We are to listen to God’s Word if we are Christians. If we hear His Word when we are doing wrong (Exodus 16:1-16, Hebrews 3:12-13; 4:11-13), even if we hear it from a person with bad motives (Philippians 1:18), we are to obey it (James 1:22-25). The words of Scripture (the Bible) are God’s (John 14:24, 1 Thessalonians 2:13, 2 Timothy 3:16-17, etc.). We are to “store up knowledge” (Proverbs 10:14) not throw it away (Proverbs 1:22-26). Knowledge may also be things learned outside of God’s Word; however, it is reverence, respect for God which is the beginning of true knowledge (Proverbs 1:7). We Christians are to get wisdom (Proverbs 4:7).[15] This includes wisdom in our outside[16] of Scriptures (Proverbs 8:15, Acts 17:28, etc.), as long as it does not go against Scripture. We are also to have mercy, including mercy for young children (Lamentations 2:19, Mark 10:14, James 1:27).

The Triune God

The Father, the Lord Jesus, and the Spirit are one (Deuteronomy 6:4, John 10:30, etc.) yet also are Three (Genesis 1:26, John 17:22, etc.). Christ Jesus in some way emptied Himself (Philippians 2:7) and could be said to increase in wisdom (Luke 2:52) and could say at one time “the Father is greater than I” (John 14:28) while giving and encouraging praise be given to the Father (Luke 10:21, Luke 11:2, etc.). This demonstrates there is some distinction. Yet the Lord Jesus is God. The Alpha and Omega in Revelation is ho theos (“the God” in Greek), which directly points to the God of the Old Testament. The Alpha and Omega is also used for the Lord Jesus (Revelation 1:8, 22:12-13).[17] We also see that the Spirit is shown to be the Lord also (2 Corinthians 3:16-17) and distinct (John 7:39).

The Scriptures say, in John 3:18, that the person believing (ongoing) towards (on)[18] the unique Son of God is not being judged (condemned), while the person not believing has been judged already because he or she has not believed towards (on)[19] the name of the special Son of God. The person believing that Jesus is the Christ (Messiah) is born from God (1 John 5:1). The person believing towards (on)[20] His name is born from God (John 1:12-13), so that believing that Jesus is the Christ seems to be the same as believing towards (on)[21] His name.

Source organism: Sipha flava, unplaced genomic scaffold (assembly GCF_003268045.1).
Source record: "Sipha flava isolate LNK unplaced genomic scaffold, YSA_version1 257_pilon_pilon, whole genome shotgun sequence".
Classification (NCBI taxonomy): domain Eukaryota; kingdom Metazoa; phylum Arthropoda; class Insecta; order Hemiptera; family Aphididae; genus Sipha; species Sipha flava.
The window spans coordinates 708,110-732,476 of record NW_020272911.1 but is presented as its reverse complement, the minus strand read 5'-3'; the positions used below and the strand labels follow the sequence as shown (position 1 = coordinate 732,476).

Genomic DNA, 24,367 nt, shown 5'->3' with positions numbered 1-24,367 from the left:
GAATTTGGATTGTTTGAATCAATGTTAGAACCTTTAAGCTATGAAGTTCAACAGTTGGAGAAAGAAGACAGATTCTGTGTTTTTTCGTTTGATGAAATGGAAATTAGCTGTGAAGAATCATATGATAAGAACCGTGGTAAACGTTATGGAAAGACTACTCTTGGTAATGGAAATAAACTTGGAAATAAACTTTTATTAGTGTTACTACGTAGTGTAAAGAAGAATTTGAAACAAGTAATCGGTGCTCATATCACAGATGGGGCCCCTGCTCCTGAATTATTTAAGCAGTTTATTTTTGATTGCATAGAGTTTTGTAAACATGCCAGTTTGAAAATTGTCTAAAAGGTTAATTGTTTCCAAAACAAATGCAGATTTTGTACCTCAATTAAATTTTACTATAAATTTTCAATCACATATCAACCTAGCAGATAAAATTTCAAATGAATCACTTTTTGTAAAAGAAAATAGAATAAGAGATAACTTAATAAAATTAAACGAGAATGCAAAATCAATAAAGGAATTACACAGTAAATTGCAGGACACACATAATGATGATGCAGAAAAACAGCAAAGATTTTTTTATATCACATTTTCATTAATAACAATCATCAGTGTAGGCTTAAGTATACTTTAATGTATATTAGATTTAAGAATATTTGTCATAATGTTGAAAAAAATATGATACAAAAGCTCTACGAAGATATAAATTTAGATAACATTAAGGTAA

By God’s grace, I am part of His kingdom. It seems that frequent immaturities allow for less noticeable Christian living than should be. The truth of His Word is not dependent on us. This I can be glad for, too.

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[1] The word is a middle voice in Greek.

[2] ἀφίημι (aphiemi)

[3] Dig into the original Greek word for “said” in Mark 3:30.

[4] ἀφίημι (aphiemi)

[5] Note the ongoing tense of the word for “believe” in 1 John 5:1.

[6] See also Luke 13:6-9, which seems to tell us that sometimes the appearance of fruit may take some time.

[7] The Greek word Paul used here is also used in John 6:60, Matthew 28:15, Luke 11:28, Colossians 3:16, etc.

[8] The word Spirit (Pneuma) there is contrasted to man (anthropinos). Grammatically, Pneuma is used without an article but is also used without an article in other places (John 7:39, Romans 8:14, Matthew 1:18, etc.).

[9] My father sent a copy of this paper to Dr. James Montgomery Boice, who responded in a letter dated October 21, 1970. In the letter Dr. Boice wrote, “I wonder if you have considered that the petra may be Jesus Christ. This is not at all a criticism because Matthew 16 is difficult and there have been many interpretations of these verses. However, I have often thought that the verse ought really to mean that the church is built upon Christ. Certainly this is a possible interpretation, because the word rock is often used of Jehovah in the Old Testament and would be appropriate in reference to the Lord Jesus.” I know that Dad did not disagree with this interpretation, especially in later years.